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A few weeks ago, I came across a copy of the relaunch of Fantastic Four, and upon reading it, found that it was technically good and passably entertaining. Today, by chance I went into a comic book store and found long boxes of one dollar issues. And piecing through them, I found the parallel issue for The Avengers, the 1996 relaunch by Rob Liefeld.

I decided to challenge myself. Perhaps it was time for some revisionist history of Rob Liefeld and Marvel Comics in the 1990s. Jim Lee's Fantastic Four got a second look, so why not The Avengers? True, Thor's screaming face on the cover, looking like he had just discovered that there was an eel in his underwear, didn't encourage me, but you can't judge a book by its cover.

Except when that cover is drawn by Rob Liefeld. Then you can.

Rob Liefeld also wrote this issue (with script help by Jim Valentino) and pencilled the second half of it, with the first half pencilled by Chap Yaep, who seems to have copied Liefeld's style well. I was going to joke that Liefeld also edited this issue, but since there is no editor listed, it appeared that Liefeld did, indeed, edit his own work. Or fail to do so.

The issue opens with Loki (as strongly and improbably muscled as any other super being) hovering over the earth, finding his frozen brother, Thor, and then investigating The Avengers base and narrates (in thick and dodgy Early Modern English) the story of the Avengers. Then the Avengers go to free Thor in Norway, Loki convinces Thor they are enemies, they fight, Thor regains his memory, and then they all yell Avengers Assemble!.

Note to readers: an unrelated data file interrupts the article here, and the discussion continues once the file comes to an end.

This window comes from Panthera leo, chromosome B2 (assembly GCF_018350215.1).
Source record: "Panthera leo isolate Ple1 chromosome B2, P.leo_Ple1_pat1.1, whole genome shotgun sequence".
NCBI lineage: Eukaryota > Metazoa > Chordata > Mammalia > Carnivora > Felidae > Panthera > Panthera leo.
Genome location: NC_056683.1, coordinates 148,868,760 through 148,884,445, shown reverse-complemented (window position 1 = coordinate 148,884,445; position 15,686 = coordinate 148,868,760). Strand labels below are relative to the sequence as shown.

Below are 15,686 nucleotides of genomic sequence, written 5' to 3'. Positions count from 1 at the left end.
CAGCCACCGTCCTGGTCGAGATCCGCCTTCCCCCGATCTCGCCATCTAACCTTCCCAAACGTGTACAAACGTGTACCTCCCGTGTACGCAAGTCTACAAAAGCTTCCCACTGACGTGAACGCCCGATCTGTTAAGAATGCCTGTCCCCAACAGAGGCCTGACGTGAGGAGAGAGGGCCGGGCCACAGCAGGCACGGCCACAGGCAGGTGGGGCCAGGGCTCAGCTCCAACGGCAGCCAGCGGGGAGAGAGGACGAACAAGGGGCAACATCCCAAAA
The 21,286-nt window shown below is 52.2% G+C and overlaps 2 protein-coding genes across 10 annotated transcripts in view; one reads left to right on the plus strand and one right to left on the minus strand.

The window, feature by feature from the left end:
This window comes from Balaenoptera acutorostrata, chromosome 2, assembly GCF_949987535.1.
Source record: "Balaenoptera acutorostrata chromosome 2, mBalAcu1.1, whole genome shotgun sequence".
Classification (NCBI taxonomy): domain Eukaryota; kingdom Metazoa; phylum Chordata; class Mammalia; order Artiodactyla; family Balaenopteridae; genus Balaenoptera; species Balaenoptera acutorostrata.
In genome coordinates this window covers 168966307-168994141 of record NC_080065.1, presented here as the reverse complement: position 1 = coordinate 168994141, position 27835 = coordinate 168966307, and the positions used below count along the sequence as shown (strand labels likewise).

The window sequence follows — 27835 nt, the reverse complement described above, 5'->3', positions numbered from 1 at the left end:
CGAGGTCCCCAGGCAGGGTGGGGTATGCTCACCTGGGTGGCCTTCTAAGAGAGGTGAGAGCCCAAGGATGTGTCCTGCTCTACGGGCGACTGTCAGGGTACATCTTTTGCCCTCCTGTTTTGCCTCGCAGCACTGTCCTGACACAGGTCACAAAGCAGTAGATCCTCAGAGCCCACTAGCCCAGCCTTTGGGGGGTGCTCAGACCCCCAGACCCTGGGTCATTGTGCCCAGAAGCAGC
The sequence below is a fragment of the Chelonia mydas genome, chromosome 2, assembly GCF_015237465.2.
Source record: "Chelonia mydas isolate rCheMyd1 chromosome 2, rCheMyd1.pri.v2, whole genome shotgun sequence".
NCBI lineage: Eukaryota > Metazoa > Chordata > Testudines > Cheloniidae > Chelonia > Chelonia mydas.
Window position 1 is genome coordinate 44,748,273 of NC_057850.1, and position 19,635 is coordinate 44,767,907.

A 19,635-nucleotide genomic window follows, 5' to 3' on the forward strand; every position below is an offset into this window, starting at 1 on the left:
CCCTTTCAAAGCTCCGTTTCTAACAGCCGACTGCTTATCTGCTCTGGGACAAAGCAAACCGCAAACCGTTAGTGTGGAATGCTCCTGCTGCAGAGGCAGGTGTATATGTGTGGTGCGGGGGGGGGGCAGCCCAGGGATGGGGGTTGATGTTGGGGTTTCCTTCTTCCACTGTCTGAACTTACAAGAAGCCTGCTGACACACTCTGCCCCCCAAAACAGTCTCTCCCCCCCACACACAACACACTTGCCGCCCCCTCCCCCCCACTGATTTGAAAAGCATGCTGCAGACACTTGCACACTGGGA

This issue is somewhat confusing for me. One of the purposes of the Heroes Reborn legend was to introduce Marvel characters to a new generation, with new origin stories. But apparently, the Avengers had already formed, and, minus Thor, were living together in a gigantic base. So the story mostly involves Loki narrating their powers and attributes in hokey Old Tyme English. The comic lacks urgency or a point. Anyone buying it would already know who the Avengers were, and if they didn't, the slideshow narration wouldn't help them. Each panel by itself might make sense, but they are conjoined in a jerky fashion that gives no sense of storytelling, just like Liefeld's exaggerated anatomy gives no sense of where or why the characters were moving.

So, to update this vital issue from 2019: Rob Liefeld's work on the Avengers is still not good. Despite Liefeld's "dynamic" art style, this issue has very little action, even less drama, and mostly serves as exposition about things the reader already knows. This is, quite simply, bad. Still bad. Whatever flashes of redeeming interest there could be in it are weighed out by the fact that it is just, plain, boring, simple, bad. Bad.